Begin planning for silage you may cut in late September or October.
Consider fertiliser applications with nitrogen included as part of your annual program where conditions are suitable.
It might still be cold enough to get profitable responses to gibberellic acid. If so, and you need the feed, consider using it.
If wet conditions are prevailing, take the opportunity to repair pugging damage with a roller.
Don’t forget to manage your milking support area (out blocks) as they can produce valuable feed to be made into silage for feeding later or to feed young stock well.
Spring-calving cows are susceptible to metabolic disorder (milk fever) around calving and early lactation. This is best avoided with good transition cow management feeding; details are available on the Dairy Australia website.
Early lactation acidosis is an issue in most herds in Gippsland, especially in heifers, and should be managed with additives in concentrates fed to cows and additional fibre in the diet if fibre levels are low. Check cows are chewing their cud, and inspect cow manure for signs of cows with low fibre diets.
Allow the cows time to walk at their own pace to the dairy. This will reduce the possibility of lameness. Lame cows should not go with the herd, as walking will make them worse. A close paddock and good feeding will give them the best chance of recovery.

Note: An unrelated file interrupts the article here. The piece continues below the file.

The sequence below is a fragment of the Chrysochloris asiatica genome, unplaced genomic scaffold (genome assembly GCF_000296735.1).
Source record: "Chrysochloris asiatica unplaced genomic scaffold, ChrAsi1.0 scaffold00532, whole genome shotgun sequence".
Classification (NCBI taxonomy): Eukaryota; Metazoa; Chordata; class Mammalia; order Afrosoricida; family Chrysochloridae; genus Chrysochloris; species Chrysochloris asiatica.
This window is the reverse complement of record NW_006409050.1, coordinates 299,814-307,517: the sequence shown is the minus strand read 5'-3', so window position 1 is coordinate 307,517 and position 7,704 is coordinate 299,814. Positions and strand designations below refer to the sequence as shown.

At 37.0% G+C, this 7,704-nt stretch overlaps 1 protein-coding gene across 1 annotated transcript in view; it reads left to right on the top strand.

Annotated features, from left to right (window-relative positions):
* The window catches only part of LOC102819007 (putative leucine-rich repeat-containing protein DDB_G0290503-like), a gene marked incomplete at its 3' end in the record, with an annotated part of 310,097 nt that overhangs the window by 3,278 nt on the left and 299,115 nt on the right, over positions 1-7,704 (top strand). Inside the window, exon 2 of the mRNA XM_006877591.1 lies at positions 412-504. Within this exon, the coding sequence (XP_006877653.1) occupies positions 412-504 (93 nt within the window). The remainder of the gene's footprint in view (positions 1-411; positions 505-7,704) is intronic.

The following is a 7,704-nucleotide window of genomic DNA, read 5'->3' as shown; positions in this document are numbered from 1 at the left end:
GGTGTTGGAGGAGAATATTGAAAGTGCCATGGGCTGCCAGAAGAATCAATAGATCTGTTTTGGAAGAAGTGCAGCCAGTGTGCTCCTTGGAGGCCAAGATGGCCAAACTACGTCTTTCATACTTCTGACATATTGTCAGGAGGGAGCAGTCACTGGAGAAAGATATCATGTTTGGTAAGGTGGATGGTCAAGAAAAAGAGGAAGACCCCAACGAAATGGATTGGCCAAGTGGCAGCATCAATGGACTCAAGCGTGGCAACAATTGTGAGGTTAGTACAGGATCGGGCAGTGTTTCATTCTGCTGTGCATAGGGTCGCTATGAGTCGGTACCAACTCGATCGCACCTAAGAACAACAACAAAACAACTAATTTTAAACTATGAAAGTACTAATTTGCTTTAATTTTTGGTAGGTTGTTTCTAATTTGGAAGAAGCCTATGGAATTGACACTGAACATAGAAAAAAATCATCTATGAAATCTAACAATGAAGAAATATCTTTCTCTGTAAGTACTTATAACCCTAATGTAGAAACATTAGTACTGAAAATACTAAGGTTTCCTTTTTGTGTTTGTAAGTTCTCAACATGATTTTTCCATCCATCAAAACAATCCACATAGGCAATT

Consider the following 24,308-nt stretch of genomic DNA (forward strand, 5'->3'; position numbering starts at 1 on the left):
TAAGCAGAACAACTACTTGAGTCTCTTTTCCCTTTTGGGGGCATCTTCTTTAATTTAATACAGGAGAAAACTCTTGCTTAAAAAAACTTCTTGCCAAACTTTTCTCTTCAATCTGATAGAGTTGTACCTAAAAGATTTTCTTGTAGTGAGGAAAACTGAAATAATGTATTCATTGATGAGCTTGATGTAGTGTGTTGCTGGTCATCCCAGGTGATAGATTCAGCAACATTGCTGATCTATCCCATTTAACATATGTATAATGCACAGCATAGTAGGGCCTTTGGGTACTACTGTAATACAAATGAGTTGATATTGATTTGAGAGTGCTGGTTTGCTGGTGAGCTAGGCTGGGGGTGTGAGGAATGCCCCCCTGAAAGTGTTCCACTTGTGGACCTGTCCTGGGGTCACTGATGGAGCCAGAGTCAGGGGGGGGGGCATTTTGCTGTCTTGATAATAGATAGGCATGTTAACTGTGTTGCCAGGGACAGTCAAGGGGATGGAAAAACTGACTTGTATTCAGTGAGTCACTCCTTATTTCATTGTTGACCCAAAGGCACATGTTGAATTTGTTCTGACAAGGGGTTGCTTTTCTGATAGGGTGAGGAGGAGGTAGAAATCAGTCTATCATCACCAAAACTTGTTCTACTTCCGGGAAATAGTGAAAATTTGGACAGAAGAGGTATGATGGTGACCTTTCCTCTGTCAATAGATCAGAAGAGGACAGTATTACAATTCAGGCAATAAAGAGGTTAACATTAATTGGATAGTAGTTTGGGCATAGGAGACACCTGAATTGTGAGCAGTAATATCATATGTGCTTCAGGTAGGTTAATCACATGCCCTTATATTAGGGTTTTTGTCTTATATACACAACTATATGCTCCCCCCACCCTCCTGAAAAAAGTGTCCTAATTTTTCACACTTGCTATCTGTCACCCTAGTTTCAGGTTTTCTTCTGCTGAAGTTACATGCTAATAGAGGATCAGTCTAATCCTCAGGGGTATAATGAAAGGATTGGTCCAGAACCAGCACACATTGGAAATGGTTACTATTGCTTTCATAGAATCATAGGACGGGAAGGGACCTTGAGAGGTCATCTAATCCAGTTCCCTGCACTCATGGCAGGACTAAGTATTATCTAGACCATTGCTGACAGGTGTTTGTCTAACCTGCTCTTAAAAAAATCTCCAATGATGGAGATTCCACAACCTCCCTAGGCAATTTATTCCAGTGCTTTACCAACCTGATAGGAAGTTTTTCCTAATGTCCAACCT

Plan your spring joining after you have reviewed the results of your autumn joining. Planning the calving date and pattern is done with joining dates and synchronisation, and cow type for farm and system is done with semen choice.
Jersey calves should be at least 75 kg liveweight and Friesian calves 100 kg at weaning. Calves should be eating at least 1 kg of concentrates, straw, and drinking fresh water prior to weaning off milk. The energy in the concentrate and fibre in the straw, plus water, helps in the early development of calves’ rumens, thus allowing for early weaning. For more information on calf rearing see http://www.dairyaustralia.com.au/Animal-management/Animal-welfare/Calf-welfare/Rearing-healthy-calves-manual.aspx
Prepare the yearling heifers ready for joining at 15 months. If possible weigh them to check suitability for joining and growth rates. If they are not ideal joining weight, review your young stock rearing process.
Prepare bulls for joining. Get them tested before you get them working, and ensure you have enough bull power (enough bulls for your expected cows on heat after AI). For more information on joining cows visit http://www.dairyaustralia.com.au/Animal-management/Fertility/
Keep a close watch on soil moisture and irrigate if required (especially spray systems) as early irrigation can improve pasture production for the next three months.
Check drains and spinier cuts; drainage is important to get pastures growing early in spring.
Ensure all channels are clean to allow free movement of water.
If you get a few dry days, it’s a good opportunity to empty the irrigation water re-use dam onto a dry well-draining paddock. This will allow storage capacity in the re-use system to capture water and nutrient run-off when spring rainfall events occur.